The usher had just received a phone call letting the church know that a beloved member, K, had died. Her death came sooner than we thought it would, but it wasn't a surprise. K had been suffering since Christmas. She called in hospice earlier in the week and I'd visited her and her husband. Our time together was of a different quality than earlier times. I am leaving the church, but she was facing her death. When we said goodbye, we knew we would not see each other again in this world.
After receiving the news, I came back into the sanctuary mid-hymn: "I am the resurrection and the life. If you believe in me, even though you die you shall live forever." I choked back the tears. The kingdom of God was near.
The hymn continues: "And I will raise you up..."
These last weeks have been full of grief. Two weeks ago, a dear friend learned that his 32 year old son died while mountain climbing in Peru. I'd never met the son, but I happened to be with the family when they got the terrible news. Witnessing their pain, it was impossible not to hurt as well. A huge crowd gathered for the funeral yesterday. It was a testament to a life lived in faith and a death that is not the end. Still, hearts are breaking.
"...and I will raise you up..."
These last weeks have also brought the 2-year anniversary of a college friend's death; the end of a marriage of someone I care about; the shootings in Aurora and Wisconsin. Plus, I'm grieving my church.
"...and I will raise you up on the last day..."
At the late service, as I started in on the Eucharistic Prayer (the long one where we say take and eat...) I knew I was going to cry. It was the last time I'd preside over communion at Prince of Peace; K's death was in the front of all our minds; my friend was preparing for his son's funeral; and I was staring out at a congregation full of people I'd grown to love, many of whom were tearing up as well.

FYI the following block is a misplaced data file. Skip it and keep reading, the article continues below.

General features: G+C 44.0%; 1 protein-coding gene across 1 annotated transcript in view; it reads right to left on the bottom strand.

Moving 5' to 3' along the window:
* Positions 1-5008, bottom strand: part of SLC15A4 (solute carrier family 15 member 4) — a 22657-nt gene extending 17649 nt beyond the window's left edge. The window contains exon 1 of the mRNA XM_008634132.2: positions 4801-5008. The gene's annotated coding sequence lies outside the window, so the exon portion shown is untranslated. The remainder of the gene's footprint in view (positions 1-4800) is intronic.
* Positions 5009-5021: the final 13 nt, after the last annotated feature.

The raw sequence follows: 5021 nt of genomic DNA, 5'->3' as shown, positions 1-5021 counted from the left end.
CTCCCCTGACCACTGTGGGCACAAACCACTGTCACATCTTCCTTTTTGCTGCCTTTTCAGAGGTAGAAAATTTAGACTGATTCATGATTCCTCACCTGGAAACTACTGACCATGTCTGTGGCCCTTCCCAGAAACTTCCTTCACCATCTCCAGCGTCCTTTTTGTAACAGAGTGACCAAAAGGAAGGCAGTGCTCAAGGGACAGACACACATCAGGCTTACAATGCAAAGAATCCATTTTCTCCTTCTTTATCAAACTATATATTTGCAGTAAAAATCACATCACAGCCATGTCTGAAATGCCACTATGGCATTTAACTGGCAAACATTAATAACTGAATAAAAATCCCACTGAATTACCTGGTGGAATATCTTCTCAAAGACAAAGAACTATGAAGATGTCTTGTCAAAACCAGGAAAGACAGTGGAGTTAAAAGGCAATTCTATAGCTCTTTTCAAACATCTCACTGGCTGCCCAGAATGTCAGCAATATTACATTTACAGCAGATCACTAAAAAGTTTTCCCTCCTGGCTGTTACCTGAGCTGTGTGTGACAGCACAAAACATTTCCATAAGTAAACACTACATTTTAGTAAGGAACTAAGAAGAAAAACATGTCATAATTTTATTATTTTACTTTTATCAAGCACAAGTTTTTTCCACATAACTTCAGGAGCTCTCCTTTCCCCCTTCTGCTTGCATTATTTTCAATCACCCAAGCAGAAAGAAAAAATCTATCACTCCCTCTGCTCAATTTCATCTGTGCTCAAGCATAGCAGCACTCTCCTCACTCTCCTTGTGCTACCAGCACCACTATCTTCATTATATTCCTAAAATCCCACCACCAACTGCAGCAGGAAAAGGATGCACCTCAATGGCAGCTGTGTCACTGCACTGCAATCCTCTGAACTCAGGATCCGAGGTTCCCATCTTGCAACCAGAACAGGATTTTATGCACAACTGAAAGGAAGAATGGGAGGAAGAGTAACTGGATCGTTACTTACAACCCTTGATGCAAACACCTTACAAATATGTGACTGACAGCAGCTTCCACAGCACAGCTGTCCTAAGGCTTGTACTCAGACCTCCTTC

When I lifted the bread, tears started flowing.
I went slowly through the prayer, having to pause often to regain confidence in my voice. "who on this day overcame death and the grave...we await that day...so let your church be gathered...that all may be fed..."
I've never seen a pastor cry at communion before. For a moment I felt embarrassed, but then I thought: what better time to cry than communion? What better time to realize how much love is coursing through the world than in that exchange?
Handing out the bread there were times I could not get the words out. I distributed communion while tears ran down my face. I suppose it might sound kind of beautiful, except that I'm not a pretty crier. Snot was mixing with tears and I was trying not to drip on the bread. At one point I had to get a 2nd purificator (little holy handkerchief) to wipe my nose. The congregation received the bread with their own mix of smiles and tears. Someone with hands outstretched looked at me with understanding and twinkling eyes. She whispered "bigger piece please" and winked, and then I started laughing too.
As I walked out of church for the second time, singing the same hymn, through the tears I felt the conviction of faith well up. I sang as clearly as I could:
"Yes Lord, I believe, that you are the Christ, the Son of God, who has come into the world."
In the face of grief, there's no greater gift than faith.
Yes Lord, I believe.